You appear to have very unique stile of debating, when instead of addressing your opponent’s points you ignore them and lead the debate away from the original topic. I have to admit – it works! A am exhausted. I give up. You are right in whatever your elusive opinion is. Good luck in your future endeavors!

            PIMD

          • saurabh jha

            Sorry, I am just trying to understand your position on FDA’s specific ruling – i.e. this case.

            Do you agree with their ruling? If not, why not? Do you think the science of genomic testing is better than FDA’s assessment? If so, why?

            I’ve already expressed my concern, as I am quite inclined to. I am curious what you think. I know what I think and how I think.

            As I’ve said repeatedly, there is no right or wrong answer on this issue (shades of gray), so it is pointless imputing me with the motivation of seeking to be right.

          • Docscicle

            This has nothing to do with the science of genomic testing. It is about an individual’s access to information. That access should not be restricted.

  • saurabh jha

    Why? Because if big pharma produces another thalidomide people will go running to big government for solutions. Which means FDA 2.0.

    So no FDA, no FAA, no state medical licensing boards and pure contracts work very well in anarcho-capitalist theories.

    In real life you have this inconvenient thing called democracy. That wants safety, amongst other things.

    • PoliticallyIncorrectMD

      I think you missed my sarcasm. I was not advocating giving away individuals’ choices. To the contrary, I was supporting each individual being able to make a decision for themselves without the interference of non-elected government officials.

      Also, I did not call for abolishing FDA. I stated it has no business of regulating the access to scientific / medical information.

      Lastly, having non-elected office deciding what information the public is allowed to access is hardly an example of democracy, tyranny comes to mind. And what about that “inconvenient thing” called freedom? Can that be swept under the rug as long as it does not support your complex (but not clear nevertheless) argument?

      • saurabh jha

        I did not miss your sarcasm but it seems that you might have missed mine (I did not place an emoticon, sorry).

        I can see what’s troubling you though. It’s that FDA is restricting access to “scientific” information, not the FDA per se.

        It doesn’t seem that the FDA thinks that genetic information passes the science test, yet. You may disagree with their assessment, and the assessment of the meta-researcher John Ioannidis.

        Although you would have to define what exactly you mean by science when it comes to imperfect information, rather than labor the point about individual choices, etc.

        Of course, you could make the persuasive case that Milton Friedman made of completely abolishing the FDA and leaving it to the market, but I see you are reluctant to do that.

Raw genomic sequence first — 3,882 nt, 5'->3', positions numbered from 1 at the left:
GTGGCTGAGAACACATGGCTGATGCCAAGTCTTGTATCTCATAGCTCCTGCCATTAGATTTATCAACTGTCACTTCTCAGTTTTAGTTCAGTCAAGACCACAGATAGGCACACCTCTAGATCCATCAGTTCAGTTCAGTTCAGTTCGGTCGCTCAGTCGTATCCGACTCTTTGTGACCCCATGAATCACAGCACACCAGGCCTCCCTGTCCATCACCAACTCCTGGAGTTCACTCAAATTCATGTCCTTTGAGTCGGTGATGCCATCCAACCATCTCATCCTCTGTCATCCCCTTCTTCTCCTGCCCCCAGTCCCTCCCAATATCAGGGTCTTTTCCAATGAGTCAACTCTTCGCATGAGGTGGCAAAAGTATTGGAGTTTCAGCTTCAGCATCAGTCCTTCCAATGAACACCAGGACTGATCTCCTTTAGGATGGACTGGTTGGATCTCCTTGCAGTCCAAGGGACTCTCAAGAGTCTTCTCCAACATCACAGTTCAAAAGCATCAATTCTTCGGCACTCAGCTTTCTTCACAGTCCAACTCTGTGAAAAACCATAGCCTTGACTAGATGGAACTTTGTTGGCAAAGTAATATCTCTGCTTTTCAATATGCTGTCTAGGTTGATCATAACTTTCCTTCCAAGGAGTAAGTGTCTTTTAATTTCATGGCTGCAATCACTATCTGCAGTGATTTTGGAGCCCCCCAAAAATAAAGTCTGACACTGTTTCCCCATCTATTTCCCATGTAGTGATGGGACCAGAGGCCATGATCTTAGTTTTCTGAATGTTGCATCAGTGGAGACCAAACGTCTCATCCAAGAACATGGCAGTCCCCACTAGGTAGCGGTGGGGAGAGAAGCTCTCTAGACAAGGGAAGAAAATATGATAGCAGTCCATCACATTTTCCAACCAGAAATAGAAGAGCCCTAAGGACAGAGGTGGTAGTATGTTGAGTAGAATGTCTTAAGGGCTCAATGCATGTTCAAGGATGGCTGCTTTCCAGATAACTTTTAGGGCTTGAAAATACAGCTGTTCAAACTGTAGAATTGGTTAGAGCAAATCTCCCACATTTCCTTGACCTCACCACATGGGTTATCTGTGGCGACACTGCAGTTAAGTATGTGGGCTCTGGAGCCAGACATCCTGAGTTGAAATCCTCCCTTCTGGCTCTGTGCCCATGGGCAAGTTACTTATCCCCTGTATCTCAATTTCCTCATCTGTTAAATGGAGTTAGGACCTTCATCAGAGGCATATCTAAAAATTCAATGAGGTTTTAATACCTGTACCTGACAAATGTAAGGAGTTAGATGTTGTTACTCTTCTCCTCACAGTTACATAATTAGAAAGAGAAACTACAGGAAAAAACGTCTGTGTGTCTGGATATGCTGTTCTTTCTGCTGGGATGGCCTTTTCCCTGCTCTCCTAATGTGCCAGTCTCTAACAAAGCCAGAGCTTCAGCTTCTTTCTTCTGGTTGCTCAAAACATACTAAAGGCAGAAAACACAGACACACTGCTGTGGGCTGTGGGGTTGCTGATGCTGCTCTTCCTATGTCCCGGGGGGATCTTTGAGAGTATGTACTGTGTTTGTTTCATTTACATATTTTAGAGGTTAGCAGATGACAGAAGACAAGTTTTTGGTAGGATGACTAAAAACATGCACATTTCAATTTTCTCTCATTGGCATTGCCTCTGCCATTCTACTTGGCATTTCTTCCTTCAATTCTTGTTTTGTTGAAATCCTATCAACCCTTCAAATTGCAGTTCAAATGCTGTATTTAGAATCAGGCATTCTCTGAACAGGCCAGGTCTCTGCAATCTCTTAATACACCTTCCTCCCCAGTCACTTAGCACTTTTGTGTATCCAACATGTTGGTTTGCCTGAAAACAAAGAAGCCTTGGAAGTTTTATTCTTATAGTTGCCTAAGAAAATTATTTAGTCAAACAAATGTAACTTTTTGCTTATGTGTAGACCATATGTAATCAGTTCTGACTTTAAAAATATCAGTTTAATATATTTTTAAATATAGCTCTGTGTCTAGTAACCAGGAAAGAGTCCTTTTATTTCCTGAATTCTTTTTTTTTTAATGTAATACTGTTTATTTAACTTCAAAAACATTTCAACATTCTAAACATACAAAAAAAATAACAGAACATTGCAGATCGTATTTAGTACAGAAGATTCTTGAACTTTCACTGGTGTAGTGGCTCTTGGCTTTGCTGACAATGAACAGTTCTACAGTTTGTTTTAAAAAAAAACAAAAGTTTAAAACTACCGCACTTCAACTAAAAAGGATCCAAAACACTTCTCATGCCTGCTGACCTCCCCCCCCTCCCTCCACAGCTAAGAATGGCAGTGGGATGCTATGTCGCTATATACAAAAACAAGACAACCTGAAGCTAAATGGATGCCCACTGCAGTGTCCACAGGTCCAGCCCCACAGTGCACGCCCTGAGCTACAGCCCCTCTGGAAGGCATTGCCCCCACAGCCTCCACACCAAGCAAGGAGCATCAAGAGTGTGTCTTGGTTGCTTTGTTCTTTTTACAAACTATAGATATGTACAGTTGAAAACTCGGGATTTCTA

• Thomas Luedeke

    While I can sympathize with the FDA not wanting panic ensuing as a consequence of these types of genetic tests (if not their actions), this technology is coming whether the FDA likes it or not. This is like the RIAA trying to stop music downloading – better to adapt than deny the inevitable.

    Of course, as a fellow libertarian, I’d question the basis for the FDA calling genetic tests a “medical device”. The FDA, like most bloated government bureaucracies interested in power and their own expansion, has a habit of ‘ergreifen mit beiden Händen’.

    Let the genetic tests commence. The interpretation and resolution is up to the individual and their physician.

  • Rob Burnside

    One of the healthiest debates I’ve read on Kevin Pho, and elsewhere, is featured in the comments below. Our thanks to both physicians!

    • PoliticallyIncorrectMD

      Thank you!

    • saurabh jha

      Thanks!

  • PoliticallyIncorrectMD

    Thank you. Well said! I tried too, but some people just enjoy hearing themselves speak.

  • saurabh jha

    I am startled by your originality (that’s sarcasm, btw).

    Simple question.

    Are you opposed to FDA’s deciding or FDA’s decision?

    Let’s try another.

    FDA believes that the science behind genomic testing is shaky. Do you disagree?

    And another.

    Do you think genetic testing falls in the realms of probiotics, palm reading, tea leaves and should not be regulated by the FDA or do you think it comes under the umbrella of CAT scans and should be regulated for minimal competence?

    • Docsicle

      Who said I was attempting anything original?

      Regardless, here are your simple answers:

      1. Both
      2. Red Herring
      3. Neither

      Bottom line… CAT scans are diagnostic tools, thus regulated. Genetic tests are not, thus should not be regulated. Everyone has a right to gain access to information about themselves and the FDA should not restrict access to that information. Period. (That’s not sarcasm, btw.)

      • saurabh jha

        This discussion is moving somewhere.

        Assuming you don’t think the FDA should be abolished, should it play any role in determining the minimum competency of diagnostic imaging such as CAT scans, MRI or a new device that supposedly replaces the two, such as optical coherence technology?

        By minimum competency I mean safety and efficacy (the device measures what it claims to measure).

        As a side, CAT scans also prognosticate and offer “information” and genetic testing can also diagnose. So the distinction between the two is not so clear cut.